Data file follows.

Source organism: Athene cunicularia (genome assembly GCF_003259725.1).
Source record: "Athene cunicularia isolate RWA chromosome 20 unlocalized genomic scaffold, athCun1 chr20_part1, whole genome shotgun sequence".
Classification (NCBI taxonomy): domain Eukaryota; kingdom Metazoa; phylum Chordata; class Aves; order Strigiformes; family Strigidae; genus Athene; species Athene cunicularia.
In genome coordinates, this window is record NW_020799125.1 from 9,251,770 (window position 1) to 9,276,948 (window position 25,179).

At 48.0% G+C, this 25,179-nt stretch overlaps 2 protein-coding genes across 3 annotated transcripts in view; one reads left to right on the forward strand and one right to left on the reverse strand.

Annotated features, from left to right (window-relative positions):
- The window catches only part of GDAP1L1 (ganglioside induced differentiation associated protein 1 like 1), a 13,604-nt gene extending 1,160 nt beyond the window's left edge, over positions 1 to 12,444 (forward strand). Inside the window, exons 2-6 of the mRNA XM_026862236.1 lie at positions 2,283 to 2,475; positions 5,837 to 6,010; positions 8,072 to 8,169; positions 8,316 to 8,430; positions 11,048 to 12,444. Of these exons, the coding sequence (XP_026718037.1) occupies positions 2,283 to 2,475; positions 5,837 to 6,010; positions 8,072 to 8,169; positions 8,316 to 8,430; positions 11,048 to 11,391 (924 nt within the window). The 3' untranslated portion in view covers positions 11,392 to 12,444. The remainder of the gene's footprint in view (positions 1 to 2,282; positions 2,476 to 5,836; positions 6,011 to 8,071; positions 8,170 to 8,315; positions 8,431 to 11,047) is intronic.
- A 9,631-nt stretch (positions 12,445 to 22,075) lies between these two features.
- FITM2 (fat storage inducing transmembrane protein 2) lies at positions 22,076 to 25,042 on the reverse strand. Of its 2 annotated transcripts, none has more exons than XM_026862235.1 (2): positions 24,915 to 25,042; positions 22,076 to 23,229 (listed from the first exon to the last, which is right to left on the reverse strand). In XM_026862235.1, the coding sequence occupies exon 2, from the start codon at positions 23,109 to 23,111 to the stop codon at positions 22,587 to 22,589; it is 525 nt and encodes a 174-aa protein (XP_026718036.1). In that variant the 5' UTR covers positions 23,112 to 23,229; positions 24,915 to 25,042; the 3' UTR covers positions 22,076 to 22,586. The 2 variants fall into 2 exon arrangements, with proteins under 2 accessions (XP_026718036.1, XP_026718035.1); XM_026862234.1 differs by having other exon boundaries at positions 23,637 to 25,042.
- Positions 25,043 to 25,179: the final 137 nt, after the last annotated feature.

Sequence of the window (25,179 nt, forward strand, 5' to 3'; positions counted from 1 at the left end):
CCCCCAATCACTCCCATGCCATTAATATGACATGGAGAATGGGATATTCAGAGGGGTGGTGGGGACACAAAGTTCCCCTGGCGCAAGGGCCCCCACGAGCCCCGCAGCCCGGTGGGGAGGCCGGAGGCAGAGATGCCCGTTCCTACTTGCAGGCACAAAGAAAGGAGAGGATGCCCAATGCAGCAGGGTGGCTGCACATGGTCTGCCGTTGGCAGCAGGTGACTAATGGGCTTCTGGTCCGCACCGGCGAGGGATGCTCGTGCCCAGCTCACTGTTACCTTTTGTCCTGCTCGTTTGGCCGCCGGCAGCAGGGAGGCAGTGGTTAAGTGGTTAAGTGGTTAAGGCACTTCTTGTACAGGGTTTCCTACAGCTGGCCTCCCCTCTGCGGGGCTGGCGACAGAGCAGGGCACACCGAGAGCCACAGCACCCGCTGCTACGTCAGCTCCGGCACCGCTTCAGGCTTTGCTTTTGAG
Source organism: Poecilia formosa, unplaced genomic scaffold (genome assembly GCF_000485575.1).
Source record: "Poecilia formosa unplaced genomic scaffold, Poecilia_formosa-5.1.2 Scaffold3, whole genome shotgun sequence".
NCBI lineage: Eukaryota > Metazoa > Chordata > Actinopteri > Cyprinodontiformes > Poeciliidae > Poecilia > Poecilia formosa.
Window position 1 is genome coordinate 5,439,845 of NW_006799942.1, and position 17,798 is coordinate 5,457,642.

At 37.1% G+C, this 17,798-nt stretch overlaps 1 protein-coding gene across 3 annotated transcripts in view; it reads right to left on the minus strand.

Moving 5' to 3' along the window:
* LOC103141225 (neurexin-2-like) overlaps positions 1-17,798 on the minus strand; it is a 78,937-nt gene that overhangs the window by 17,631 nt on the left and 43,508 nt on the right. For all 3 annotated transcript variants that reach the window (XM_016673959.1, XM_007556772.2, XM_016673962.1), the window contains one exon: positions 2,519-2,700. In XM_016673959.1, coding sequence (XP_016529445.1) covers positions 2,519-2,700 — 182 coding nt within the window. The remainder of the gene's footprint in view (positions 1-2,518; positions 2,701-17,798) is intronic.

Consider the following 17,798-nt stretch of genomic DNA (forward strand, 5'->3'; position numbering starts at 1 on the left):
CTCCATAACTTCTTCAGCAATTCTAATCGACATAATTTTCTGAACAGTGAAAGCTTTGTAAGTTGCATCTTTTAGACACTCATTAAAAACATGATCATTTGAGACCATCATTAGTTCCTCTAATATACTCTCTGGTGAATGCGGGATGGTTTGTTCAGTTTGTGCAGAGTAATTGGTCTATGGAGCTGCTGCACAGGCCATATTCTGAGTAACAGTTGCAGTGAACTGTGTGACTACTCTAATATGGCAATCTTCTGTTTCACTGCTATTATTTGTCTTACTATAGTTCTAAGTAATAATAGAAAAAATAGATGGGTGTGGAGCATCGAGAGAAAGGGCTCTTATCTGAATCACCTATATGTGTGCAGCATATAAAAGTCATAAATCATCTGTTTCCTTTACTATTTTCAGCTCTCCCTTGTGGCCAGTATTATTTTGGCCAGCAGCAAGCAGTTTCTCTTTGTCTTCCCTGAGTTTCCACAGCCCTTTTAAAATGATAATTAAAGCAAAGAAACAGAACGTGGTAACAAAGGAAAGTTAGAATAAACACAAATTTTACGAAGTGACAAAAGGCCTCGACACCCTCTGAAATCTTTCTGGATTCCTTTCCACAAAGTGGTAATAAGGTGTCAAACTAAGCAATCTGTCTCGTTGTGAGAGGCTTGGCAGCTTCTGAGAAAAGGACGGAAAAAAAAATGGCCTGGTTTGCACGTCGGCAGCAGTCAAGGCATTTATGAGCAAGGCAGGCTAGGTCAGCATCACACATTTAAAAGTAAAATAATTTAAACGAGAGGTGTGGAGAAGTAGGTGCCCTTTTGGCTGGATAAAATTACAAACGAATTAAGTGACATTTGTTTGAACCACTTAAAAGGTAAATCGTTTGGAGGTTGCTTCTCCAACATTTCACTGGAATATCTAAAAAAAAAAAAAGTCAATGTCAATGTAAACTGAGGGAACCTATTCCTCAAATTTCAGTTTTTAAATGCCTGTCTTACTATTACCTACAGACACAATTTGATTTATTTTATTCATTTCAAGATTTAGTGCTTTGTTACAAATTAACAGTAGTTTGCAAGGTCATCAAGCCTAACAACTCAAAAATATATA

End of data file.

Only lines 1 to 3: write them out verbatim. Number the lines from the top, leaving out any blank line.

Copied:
Source organism: Athene cunicularia (genome assembly GCF_003259725.1).
Source record: "Athene cunicularia isolate RWA chromosome 20 unlocalized genomic scaffold, athCun1 chr20_part1, whole genome shotgun sequence".
Classification (NCBI taxonomy): domain Eukaryota; kingdom Metazoa; phylum Chordata; class Aves; order Strigiformes; family Strigidae; genus Athene; species Athene cunicularia.